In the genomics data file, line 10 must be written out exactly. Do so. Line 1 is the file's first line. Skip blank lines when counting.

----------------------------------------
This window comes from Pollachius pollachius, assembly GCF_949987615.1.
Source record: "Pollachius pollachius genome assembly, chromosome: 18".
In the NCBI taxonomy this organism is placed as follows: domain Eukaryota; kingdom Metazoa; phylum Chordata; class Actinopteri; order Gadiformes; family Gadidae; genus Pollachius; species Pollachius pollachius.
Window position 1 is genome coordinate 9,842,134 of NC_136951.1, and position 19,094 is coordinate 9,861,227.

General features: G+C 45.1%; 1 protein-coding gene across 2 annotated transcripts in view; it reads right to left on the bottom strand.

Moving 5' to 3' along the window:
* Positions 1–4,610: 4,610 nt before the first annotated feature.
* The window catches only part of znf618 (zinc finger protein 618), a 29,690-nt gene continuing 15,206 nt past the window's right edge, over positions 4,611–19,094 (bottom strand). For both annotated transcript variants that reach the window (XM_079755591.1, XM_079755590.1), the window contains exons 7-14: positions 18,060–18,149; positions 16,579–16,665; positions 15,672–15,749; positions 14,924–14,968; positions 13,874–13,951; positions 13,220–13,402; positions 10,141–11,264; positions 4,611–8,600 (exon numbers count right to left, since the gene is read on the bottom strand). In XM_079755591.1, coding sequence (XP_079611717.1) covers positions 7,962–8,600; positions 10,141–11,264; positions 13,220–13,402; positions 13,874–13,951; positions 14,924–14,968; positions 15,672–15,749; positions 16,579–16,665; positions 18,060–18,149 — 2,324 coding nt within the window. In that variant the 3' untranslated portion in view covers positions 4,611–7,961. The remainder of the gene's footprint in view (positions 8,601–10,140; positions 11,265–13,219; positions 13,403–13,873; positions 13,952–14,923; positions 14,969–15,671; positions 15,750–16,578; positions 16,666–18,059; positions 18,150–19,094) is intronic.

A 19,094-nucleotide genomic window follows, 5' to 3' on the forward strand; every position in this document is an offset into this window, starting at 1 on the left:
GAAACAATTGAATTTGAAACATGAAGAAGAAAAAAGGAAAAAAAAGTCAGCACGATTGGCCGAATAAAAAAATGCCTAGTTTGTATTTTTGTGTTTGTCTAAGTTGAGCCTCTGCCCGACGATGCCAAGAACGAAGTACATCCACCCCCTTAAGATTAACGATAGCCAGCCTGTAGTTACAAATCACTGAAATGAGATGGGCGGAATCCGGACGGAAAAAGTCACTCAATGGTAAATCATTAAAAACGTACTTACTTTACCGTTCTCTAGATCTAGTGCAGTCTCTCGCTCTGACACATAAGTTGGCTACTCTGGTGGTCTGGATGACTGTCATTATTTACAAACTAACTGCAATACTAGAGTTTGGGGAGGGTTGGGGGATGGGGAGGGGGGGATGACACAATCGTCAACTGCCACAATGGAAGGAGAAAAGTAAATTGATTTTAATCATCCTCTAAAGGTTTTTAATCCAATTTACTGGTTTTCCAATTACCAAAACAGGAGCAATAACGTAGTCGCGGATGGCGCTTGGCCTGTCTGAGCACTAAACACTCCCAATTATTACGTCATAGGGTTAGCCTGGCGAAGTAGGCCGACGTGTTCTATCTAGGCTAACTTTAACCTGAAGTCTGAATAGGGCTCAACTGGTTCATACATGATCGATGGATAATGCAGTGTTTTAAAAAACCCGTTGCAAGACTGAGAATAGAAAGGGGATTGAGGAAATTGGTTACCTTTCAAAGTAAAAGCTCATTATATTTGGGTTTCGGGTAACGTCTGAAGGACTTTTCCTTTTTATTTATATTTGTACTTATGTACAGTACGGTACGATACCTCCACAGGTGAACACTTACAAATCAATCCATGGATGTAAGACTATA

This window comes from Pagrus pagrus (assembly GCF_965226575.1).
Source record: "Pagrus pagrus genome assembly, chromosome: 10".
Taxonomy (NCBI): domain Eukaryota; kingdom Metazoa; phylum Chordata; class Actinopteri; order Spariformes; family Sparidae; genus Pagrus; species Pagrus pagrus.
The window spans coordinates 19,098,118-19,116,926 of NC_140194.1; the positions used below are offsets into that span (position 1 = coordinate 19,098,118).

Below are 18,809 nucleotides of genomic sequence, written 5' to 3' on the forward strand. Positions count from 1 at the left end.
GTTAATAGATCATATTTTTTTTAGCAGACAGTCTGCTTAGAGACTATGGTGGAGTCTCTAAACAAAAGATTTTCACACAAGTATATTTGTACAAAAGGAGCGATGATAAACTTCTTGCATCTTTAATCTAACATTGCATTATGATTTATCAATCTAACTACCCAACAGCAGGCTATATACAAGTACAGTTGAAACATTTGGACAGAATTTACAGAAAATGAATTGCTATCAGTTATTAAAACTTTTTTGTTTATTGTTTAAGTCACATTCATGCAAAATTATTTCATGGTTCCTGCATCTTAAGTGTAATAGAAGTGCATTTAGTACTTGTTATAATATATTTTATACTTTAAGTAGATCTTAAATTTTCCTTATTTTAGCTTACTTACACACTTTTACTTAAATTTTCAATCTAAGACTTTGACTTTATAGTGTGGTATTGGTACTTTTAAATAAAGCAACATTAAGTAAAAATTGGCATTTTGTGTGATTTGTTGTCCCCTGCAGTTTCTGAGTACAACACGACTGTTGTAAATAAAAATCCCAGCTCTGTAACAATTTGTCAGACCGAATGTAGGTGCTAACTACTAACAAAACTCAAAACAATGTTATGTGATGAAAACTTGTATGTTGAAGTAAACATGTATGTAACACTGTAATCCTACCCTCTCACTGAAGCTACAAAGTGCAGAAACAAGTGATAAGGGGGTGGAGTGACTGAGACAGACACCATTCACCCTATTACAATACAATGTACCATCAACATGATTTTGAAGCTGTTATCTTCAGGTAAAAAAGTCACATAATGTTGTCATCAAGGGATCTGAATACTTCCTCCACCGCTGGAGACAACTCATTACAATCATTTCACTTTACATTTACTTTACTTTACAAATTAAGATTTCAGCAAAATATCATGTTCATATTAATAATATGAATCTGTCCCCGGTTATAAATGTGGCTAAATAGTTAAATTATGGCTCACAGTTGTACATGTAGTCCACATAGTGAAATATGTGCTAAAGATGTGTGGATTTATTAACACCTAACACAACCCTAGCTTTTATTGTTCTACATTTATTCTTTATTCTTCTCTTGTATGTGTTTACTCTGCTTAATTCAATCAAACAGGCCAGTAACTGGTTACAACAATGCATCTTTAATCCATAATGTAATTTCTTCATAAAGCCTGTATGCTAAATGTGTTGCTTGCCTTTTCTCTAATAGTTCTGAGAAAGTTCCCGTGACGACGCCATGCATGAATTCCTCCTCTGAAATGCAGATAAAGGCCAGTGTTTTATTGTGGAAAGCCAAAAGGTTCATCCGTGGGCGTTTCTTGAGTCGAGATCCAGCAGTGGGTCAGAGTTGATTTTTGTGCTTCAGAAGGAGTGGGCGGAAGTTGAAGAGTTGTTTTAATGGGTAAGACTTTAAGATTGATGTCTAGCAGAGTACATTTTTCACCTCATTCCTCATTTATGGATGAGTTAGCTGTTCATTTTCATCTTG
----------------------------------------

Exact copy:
GAAACAATTGAATTTGAAACATGAAGAAGAAAAAAGGAAAAAAAAGTCAGCACGATTGGCCGAATAAAAAAATGCCTAGTTTGTATTTTTGTGTTTGTCTAAGTTGAGCCTCTGCCCGACGATGCCAAGAACGAAGTACATCCACCCCCTTAAGATTAACGATAGCCAGCCTGTAGTTACAAATCACTGAAATGAGATGGGCGGAATCCGGACGGAAAAAGTCACTCAATGGTAAATCATTAAAAACGTACTTACTTTACCGTTCTCTAGATCTAGTGCAGTCTCTCGCTCTGACACATAAGTTGGCTACTCTGGTGGTCTGGATGACTGTCATTATTTACAAACTAACTGCAATACTAGAGTTTGGGGAGGGTTGGGGGATGGGGAGGGGGGGATGACACAATCGTCAACTGCCACAATGGAAGGAGAAAAGTAAATTGATTTTAATCATCCTCTAAAGGTTTTTAATCCAATTTACTGGTTTTCCAATTACCAAAACAGGAGCAATAACGTAGTCGCGGATGGCGCTTGGCCTGTCTGAGCACTAAACACTCCCAATTATTACGTCATAGGGTTAGCCTGGCGAAGTAGGCCGACGTGTTCTATCTAGGCTAACTTTAACCTGAAGTCTGAATAGGGCTCAACTGGTTCATACATGATCGATGGATAATGCAGTGTTTTAAAAAACCCGTTGCAAGACTGAGAATAGAAAGGGGATTGAGGAAATTGGTTACCTTTCAAAGTAAAAGCTCATTATATTTGGGTTTCGGGTAACGTCTGAAGGACTTTTCCTTTTTATTTATATTTGTACTTATGTACAGTACGGTACGATACCTCCACAGGTGAACACTTACAAATCAATCCATGGATGTAAGACTATA